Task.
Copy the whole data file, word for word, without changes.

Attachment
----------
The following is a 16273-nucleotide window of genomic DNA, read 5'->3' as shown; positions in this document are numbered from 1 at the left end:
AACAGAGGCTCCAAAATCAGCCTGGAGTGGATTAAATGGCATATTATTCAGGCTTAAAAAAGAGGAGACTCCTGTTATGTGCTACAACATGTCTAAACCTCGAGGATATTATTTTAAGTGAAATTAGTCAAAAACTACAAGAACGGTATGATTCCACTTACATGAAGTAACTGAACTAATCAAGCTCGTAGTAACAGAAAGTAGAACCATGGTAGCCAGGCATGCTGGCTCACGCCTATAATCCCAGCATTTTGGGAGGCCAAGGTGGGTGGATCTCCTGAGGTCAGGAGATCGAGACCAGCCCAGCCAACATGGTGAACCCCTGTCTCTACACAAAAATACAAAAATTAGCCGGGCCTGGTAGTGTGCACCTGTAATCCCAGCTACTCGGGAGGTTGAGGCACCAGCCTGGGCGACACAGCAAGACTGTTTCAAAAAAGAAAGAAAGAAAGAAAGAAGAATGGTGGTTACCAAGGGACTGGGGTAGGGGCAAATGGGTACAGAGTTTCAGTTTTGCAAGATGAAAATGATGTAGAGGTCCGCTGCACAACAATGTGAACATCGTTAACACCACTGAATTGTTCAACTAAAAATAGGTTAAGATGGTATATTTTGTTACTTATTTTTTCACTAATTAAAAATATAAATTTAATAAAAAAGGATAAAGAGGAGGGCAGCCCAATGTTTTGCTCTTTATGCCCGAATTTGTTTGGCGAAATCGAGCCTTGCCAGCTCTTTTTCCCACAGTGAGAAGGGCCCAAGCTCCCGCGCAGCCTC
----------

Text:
The following is a 16273-nucleotide window of genomic DNA, read 5'->3' as shown; positions in this document are numbered from 1 at the left end:
AACAGAGGCTCCAAAATCAGCCTGGAGTGGATTAAATGGCATATTATTCAGGCTTAAAAAAGAGGAGACTCCTGTTATGTGCTACAACATGTCTAAACCTCGAGGATATTATTTTAAGTGAAATTAGTCAAAAACTACAAGAACGGTATGATTCCACTTACATGAAGTAACTGAACTAATCAAGCTCGTAGTAACAGAAAGTAGAACCATGGTAGCCAGGCATGCTGGCTCACGCCTATAATCCCAGCATTTTGGGAGGCCAAGGTGGGTGGATCTCCTGAGGTCAGGAGATCGAGACCAGCCCAGCCAACATGGTGAACCCCTGTCTCTACACAAAAATACAAAAATTAGCCGGGCCTGGTAGTGTGCACCTGTAATCCCAGCTACTCGGGAGGTTGAGGCACCAGCCTGGGCGACACAGCAAGACTGTTTCAAAAAAGAAAGAAAGAAAGAAAGAAGAATGGTGGTTACCAAGGGACTGGGGTAGGGGCAAATGGGTACAGAGTTTCAGTTTTGCAAGATGAAAATGATGTAGAGGTCCGCTGCACAACAATGTGAACATCGTTAACACCACTGAATTGTTCAACTAAAAATAGGTTAAGATGGTATATTTTGTTACTTATTTTTTCACTAATTAAAAATATAAATTTAATAAAAAAGGATAAAGAGGAGGGCAGCCCAATGTTTTGCTCTTTATGCCCGAATTTGTTTGGCGAAATCGAGCCTTGCCAGCTCTTTTTCCCACAGTGAGAAGGGCCCAAGCTCCCGCGCAGCCTC